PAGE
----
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Pharmacy professionals are always pharmacy professionals

May 28, 2024
Boardroom meeting closeup with
Lessons learned: improper conduct outside of the pharmacy could still be unprofessional conduct.

A Hearing Tribunal issued their written decision on the merit and orders regarding the conduct of a pharmacy technician who copied the employer ID cards of three co-workers without their knowledge to improperly access parking privileges over an approximate seven-year period. His use of improper parking privileges was equivalent to the theft of approximately $11,200 worth of parking. Also, the pharmacy technician initially breached the confidentiality of his employer’s initial internal investigation into the ID cards and parking matters.   

The pharmacy technician’s actions were determined by the Tribunal to be acts of unprofessional conduct. In its decision, the Tribunal determined that even though pharmacy patients were not involved and public safety was not directly at issue, the pharmacy technician’s conduct undermined the integrity of the profession, decreased the public’s trust in the profession, and failed to fulfill the ethical judgment expected and required of a pharmacy technician.

As a pharmacy technician or pharmacist, you must take personal responsibility for your actions, inside and outside of the pharmacy. Understand that sometimes “off-duty” conduct may be reviewed under the lens of professional conduct.

In these matters, the Tribunal imposed significant penalties, even though the pharmacy technician did not have a previous history of professional misconduct, demonstrated genuine remorse, and fully cooperated with ACP’s investigation and hearing. The Tribunal ordered the following:

  • a reprimand,
  • the pharmacy technician to provide a copy of the Tribunal’s decision to any pharmacy employer or licensee of a pharmacy in which he is employed for a period of one year,
  • the pharmacy technician successfully complete the Centre for Personalized Education for Professionals (CPEP) PROBE Course at his own cost within 12 months, and
  • a payment of $2,000 towards the costs of the investigation and hearing.

Rationale for the Tribunal’s decision is reflected in their following statements:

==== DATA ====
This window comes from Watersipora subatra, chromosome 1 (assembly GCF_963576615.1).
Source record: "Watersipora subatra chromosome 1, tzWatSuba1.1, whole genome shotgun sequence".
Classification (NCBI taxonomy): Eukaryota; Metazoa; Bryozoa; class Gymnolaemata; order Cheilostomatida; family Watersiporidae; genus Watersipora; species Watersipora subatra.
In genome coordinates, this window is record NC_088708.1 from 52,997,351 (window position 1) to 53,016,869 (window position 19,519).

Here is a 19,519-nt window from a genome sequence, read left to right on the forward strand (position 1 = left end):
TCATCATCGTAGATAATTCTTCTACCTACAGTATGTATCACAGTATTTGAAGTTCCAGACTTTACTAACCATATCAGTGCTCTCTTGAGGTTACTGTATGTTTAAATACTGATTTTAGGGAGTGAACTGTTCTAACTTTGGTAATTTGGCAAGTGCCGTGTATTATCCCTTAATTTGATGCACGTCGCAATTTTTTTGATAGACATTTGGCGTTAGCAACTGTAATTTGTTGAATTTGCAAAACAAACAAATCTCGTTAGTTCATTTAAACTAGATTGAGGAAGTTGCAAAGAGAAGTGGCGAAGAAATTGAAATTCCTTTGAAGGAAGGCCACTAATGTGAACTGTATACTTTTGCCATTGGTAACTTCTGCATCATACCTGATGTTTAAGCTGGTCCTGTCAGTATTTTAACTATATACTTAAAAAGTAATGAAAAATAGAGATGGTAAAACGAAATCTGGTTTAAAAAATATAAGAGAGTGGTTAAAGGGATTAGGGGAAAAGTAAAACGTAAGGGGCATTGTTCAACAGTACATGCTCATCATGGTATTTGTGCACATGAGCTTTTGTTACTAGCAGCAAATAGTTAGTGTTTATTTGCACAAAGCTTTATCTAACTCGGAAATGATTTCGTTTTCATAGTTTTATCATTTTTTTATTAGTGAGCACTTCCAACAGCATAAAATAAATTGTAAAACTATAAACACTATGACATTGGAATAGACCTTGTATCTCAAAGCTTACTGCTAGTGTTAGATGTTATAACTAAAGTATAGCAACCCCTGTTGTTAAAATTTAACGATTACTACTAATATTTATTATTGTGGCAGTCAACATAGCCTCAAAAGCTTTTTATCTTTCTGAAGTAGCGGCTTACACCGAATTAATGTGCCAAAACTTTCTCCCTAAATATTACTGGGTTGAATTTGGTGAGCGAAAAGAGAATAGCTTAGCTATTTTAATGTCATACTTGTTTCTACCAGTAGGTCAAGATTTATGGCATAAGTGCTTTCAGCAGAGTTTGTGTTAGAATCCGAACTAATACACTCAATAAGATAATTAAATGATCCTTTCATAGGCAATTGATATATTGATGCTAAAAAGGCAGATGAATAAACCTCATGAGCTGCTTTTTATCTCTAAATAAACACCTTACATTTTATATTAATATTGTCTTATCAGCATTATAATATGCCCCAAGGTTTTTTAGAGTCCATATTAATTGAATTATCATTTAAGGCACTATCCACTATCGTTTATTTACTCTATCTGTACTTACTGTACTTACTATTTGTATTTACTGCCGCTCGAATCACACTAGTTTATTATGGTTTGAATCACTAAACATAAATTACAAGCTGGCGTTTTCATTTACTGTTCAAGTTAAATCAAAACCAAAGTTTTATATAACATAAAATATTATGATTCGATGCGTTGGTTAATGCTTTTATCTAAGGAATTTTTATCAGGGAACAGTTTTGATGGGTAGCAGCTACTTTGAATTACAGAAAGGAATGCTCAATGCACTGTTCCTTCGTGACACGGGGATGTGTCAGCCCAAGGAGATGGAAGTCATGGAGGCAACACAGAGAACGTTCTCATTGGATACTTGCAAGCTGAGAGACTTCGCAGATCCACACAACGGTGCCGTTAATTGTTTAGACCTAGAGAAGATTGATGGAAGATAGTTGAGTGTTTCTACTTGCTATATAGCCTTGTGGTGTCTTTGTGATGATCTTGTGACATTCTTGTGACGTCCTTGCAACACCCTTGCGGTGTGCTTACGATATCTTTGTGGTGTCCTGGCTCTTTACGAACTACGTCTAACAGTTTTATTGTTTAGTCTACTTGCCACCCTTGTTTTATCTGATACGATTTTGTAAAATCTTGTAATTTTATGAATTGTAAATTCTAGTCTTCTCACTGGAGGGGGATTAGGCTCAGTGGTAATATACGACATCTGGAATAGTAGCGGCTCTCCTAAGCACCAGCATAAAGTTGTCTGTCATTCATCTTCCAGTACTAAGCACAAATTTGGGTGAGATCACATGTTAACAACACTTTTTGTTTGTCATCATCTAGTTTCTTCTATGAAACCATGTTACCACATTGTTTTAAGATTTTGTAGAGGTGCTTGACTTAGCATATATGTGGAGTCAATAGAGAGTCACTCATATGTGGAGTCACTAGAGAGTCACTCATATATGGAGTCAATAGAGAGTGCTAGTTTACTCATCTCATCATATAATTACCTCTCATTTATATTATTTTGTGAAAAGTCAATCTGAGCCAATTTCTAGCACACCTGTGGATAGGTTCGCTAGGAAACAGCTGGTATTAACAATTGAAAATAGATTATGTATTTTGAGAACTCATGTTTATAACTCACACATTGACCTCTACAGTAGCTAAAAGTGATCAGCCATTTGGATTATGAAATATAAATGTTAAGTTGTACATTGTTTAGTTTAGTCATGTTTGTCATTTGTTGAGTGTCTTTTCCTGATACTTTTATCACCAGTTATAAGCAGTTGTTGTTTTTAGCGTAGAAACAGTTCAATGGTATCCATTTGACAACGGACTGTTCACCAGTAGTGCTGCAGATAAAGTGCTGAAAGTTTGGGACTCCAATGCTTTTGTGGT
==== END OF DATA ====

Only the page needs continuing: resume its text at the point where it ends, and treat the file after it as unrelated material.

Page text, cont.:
[The pharmacy technician’s] conduct demonstrated a disregard in his dealings toward his fellow healthcare professionals and his employer. The improper copying of ID cards and theft from an employer is serious conduct that violates the inherent trust required of an employee and that undermines the integrity of the profession. Regulated members of the College are expected to maintain a high level of trust and are required to conduct themselves appropriately in all aspects of their professional life. [The pharmacy technician] used his employment and position as a pharmacy technician to engage in the theft and improper use of the ID cards, all of which cost his employer a significant amount of money. He also breached confidentiality obligations in an investigation. All of this decreases the public’s trust in the profession.

Pharmacy technicians and pharmacists – incorporate these lessons into your workplace dealings:

  1. Understand that conduct “outside of the pharmacy” or “off-duty” conduct may still be regulated by ACP and could be found as unprofessional conduct if there is a clear connection between the conduct and the profession of pharmacy.
  2. Review the ethical requirements all pharmacy technicians and pharmacists must comply with in ACP’s Code of Ethics. These ethical requirements extend beyond patient relationships and encompass societal and professional obligations.
  3. Review, understand, and apply ACP’s professionalism resources.
  4. Do not allow your personal circumstances to negatively affect your professional obligations.